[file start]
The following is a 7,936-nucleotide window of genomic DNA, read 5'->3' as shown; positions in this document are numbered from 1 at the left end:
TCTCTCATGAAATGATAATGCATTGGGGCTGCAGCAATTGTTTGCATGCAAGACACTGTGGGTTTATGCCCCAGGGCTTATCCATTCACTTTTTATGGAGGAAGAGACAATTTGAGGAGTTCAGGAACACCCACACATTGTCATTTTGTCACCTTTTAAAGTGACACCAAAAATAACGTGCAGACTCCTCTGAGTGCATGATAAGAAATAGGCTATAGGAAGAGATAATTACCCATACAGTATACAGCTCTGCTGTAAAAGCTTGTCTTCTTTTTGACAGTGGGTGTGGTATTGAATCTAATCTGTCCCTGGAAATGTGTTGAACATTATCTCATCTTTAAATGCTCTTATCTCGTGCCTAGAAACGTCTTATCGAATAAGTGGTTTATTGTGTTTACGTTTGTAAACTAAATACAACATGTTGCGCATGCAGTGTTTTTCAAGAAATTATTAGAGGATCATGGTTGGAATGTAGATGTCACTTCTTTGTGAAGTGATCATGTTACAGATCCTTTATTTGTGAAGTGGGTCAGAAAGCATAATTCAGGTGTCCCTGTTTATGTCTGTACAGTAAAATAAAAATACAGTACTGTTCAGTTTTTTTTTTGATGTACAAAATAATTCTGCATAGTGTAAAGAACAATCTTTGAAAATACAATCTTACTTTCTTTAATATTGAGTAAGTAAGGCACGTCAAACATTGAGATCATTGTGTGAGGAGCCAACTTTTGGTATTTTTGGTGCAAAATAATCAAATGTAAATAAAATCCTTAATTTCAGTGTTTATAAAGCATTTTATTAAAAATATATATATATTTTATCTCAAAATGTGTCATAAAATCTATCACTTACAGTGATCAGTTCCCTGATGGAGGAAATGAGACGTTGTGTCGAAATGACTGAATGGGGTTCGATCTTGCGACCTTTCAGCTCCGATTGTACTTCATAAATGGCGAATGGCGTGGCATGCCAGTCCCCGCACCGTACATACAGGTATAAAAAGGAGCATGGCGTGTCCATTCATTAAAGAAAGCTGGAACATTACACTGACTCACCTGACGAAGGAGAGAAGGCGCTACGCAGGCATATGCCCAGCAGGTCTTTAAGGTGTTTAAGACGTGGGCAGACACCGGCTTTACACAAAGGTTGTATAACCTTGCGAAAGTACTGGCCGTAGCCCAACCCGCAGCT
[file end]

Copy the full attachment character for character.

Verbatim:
The following is a 7,936-nucleotide window of genomic DNA, read 5'->3' as shown; positions in this document are numbered from 1 at the left end:
TCTCTCATGAAATGATAATGCATTGGGGCTGCAGCAATTGTTTGCATGCAAGACACTGTGGGTTTATGCCCCAGGGCTTATCCATTCACTTTTTATGGAGGAAGAGACAATTTGAGGAGTTCAGGAACACCCACACATTGTCATTTTGTCACCTTTTAAAGTGACACCAAAAATAACGTGCAGACTCCTCTGAGTGCATGATAAGAAATAGGCTATAGGAAGAGATAATTACCCATACAGTATACAGCTCTGCTGTAAAAGCTTGTCTTCTTTTTGACAGTGGGTGTGGTATTGAATCTAATCTGTCCCTGGAAATGTGTTGAACATTATCTCATCTTTAAATGCTCTTATCTCGTGCCTAGAAACGTCTTATCGAATAAGTGGTTTATTGTGTTTACGTTTGTAAACTAAATACAACATGTTGCGCATGCAGTGTTTTTCAAGAAATTATTAGAGGATCATGGTTGGAATGTAGATGTCACTTCTTTGTGAAGTGATCATGTTACAGATCCTTTATTTGTGAAGTGGGTCAGAAAGCATAATTCAGGTGTCCCTGTTTATGTCTGTACAGTAAAATAAAAATACAGTACTGTTCAGTTTTTTTTTTGATGTACAAAATAATTCTGCATAGTGTAAAGAACAATCTTTGAAAATACAATCTTACTTTCTTTAATATTGAGTAAGTAAGGCACGTCAAACATTGAGATCATTGTGTGAGGAGCCAACTTTTGGTATTTTTGGTGCAAAATAATCAAATGTAAATAAAATCCTTAATTTCAGTGTTTATAAAGCATTTTATTAAAAATATATATATATTTTATCTCAAAATGTGTCATAAAATCTATCACTTACAGTGATCAGTTCCCTGATGGAGGAAATGAGACGTTGTGTCGAAATGACTGAATGGGGTTCGATCTTGCGACCTTTCAGCTCCGATTGTACTTCATAAATGGCGAATGGCGTGGCATGCCAGTCCCCGCACCGTACATACAGGTATAAAAAGGAGCATGGCGTGTCCATTCATTAAAGAAAGCTGGAACATTACACTGACTCACCTGACGAAGGAGAGAAGGCGCTACGCAGGCATATGCCCAGCAGGTCTTTAAGGTGTTTAAGACGTGGGCAGACACCGGCTTTACACAAAGGTTGTATAACCTTGCGAAAGTACTGGCCGTAGCCCAACCCGCAGCT